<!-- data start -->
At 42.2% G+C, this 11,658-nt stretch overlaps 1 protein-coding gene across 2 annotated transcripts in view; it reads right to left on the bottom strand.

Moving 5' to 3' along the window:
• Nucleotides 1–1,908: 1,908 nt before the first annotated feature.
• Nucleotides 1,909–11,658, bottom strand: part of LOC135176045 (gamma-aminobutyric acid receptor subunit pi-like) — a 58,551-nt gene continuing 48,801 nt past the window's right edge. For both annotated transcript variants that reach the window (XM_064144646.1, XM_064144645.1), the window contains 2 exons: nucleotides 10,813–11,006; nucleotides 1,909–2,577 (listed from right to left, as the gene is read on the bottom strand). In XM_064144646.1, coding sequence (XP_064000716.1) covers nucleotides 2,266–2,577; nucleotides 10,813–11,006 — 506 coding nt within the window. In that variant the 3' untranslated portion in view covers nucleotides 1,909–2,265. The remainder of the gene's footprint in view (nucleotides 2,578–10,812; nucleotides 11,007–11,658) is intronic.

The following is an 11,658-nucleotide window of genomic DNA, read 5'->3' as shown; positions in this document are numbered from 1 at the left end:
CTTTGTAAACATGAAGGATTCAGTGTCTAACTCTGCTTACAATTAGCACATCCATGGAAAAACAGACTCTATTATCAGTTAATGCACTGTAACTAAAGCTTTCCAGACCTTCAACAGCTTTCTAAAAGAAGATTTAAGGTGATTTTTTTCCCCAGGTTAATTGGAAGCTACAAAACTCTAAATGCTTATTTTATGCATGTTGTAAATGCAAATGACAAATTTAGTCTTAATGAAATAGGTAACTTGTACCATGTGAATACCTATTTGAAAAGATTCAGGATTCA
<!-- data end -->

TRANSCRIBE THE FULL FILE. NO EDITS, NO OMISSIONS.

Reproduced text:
At 42.2% G+C, this 11,658-nt stretch overlaps 1 protein-coding gene across 2 annotated transcripts in view; it reads right to left on the bottom strand.

Moving 5' to 3' along the window:
• Nucleotides 1–1,908: 1,908 nt before the first annotated feature.
• Nucleotides 1,909–11,658, bottom strand: part of LOC135176045 (gamma-aminobutyric acid receptor subunit pi-like) — a 58,551-nt gene continuing 48,801 nt past the window's right edge. For both annotated transcript variants that reach the window (XM_064144646.1, XM_064144645.1), the window contains 2 exons: nucleotides 10,813–11,006; nucleotides 1,909–2,577 (listed from right to left, as the gene is read on the bottom strand). In XM_064144646.1, coding sequence (XP_064000716.1) covers nucleotides 2,266–2,577; nucleotides 10,813–11,006 — 506 coding nt within the window. In that variant the 3' untranslated portion in view covers nucleotides 1,909–2,265. The remainder of the gene's footprint in view (nucleotides 2,578–10,812; nucleotides 11,007–11,658) is intronic.

The following is an 11,658-nucleotide window of genomic DNA, read 5'->3' as shown; positions in this document are numbered from 1 at the left end:
CTTTGTAAACATGAAGGATTCAGTGTCTAACTCTGCTTACAATTAGCACATCCATGGAAAAACAGACTCTATTATCAGTTAATGCACTGTAACTAAAGCTTTCCAGACCTTCAACAGCTTTCTAAAAGAAGATTTAAGGTGATTTTTTTCCCCAGGTTAATTGGAAGCTACAAAACTCTAAATGCTTATTTTATGCATGTTGTAAATGCAAATGACAAATTTAGTCTTAATGAAATAGGTAACTTGTACCATGTGAATACCTATTTGAAAAGATTCAGGATTCA